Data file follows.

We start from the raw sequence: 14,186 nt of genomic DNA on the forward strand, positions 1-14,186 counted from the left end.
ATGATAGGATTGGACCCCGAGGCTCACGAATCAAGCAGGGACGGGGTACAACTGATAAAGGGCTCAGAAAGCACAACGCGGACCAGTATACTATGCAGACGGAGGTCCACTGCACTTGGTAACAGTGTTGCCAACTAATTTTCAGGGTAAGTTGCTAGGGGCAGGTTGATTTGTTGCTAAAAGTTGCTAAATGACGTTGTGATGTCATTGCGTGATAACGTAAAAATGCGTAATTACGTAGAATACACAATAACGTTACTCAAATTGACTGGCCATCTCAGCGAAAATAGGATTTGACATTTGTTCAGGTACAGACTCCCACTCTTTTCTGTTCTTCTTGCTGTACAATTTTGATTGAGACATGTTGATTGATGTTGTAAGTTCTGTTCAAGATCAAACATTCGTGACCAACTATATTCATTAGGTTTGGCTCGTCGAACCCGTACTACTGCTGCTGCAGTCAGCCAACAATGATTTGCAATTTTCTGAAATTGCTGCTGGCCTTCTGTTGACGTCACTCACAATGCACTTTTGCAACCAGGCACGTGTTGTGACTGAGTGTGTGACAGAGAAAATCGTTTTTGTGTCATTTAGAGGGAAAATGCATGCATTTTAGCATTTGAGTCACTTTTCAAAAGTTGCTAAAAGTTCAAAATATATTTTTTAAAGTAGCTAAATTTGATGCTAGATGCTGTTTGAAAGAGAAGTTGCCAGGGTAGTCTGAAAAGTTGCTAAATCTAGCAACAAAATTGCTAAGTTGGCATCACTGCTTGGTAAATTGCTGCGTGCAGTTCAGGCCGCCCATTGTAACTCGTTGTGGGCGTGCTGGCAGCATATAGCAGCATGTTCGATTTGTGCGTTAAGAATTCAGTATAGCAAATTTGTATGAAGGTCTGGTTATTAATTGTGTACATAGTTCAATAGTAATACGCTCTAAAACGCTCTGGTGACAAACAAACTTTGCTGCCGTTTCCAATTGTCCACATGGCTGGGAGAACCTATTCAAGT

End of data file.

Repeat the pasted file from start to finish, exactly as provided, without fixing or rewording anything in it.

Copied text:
We start from the raw sequence: 14,186 nt of genomic DNA on the forward strand, positions 1-14,186 counted from the left end.
ATGATAGGATTGGACCCCGAGGCTCACGAATCAAGCAGGGACGGGGTACAACTGATAAAGGGCTCAGAAAGCACAACGCGGACCAGTATACTATGCAGACGGAGGTCCACTGCACTTGGTAACAGTGTTGCCAACTAATTTTCAGGGTAAGTTGCTAGGGGCAGGTTGATTTGTTGCTAAAAGTTGCTAAATGACGTTGTGATGTCATTGCGTGATAACGTAAAAATGCGTAATTACGTAGAATACACAATAACGTTACTCAAATTGACTGGCCATCTCAGCGAAAATAGGATTTGACATTTGTTCAGGTACAGACTCCCACTCTTTTCTGTTCTTCTTGCTGTACAATTTTGATTGAGACATGTTGATTGATGTTGTAAGTTCTGTTCAAGATCAAACATTCGTGACCAACTATATTCATTAGGTTTGGCTCGTCGAACCCGTACTACTGCTGCTGCAGTCAGCCAACAATGATTTGCAATTTTCTGAAATTGCTGCTGGCCTTCTGTTGACGTCACTCACAATGCACTTTTGCAACCAGGCACGTGTTGTGACTGAGTGTGTGACAGAGAAAATCGTTTTTGTGTCATTTAGAGGGAAAATGCATGCATTTTAGCATTTGAGTCACTTTTCAAAAGTTGCTAAAAGTTCAAAATATATTTTTTAAAGTAGCTAAATTTGATGCTAGATGCTGTTTGAAAGAGAAGTTGCCAGGGTAGTCTGAAAAGTTGCTAAATCTAGCAACAAAATTGCTAAGTTGGCATCACTGCTTGGTAAATTGCTGCGTGCAGTTCAGGCCGCCCATTGTAACTCGTTGTGGGCGTGCTGGCAGCATATAGCAGCATGTTCGATTTGTGCGTTAAGAATTCAGTATAGCAAATTTGTATGAAGGTCTGGTTATTAATTGTGTACATAGTTCAATAGTAATACGCTCTAAAACGCTCTGGTGACAAACAAACTTTGCTGCCGTTTCCAATTGTCCACATGGCTGGGAGAACCTATTCAAGT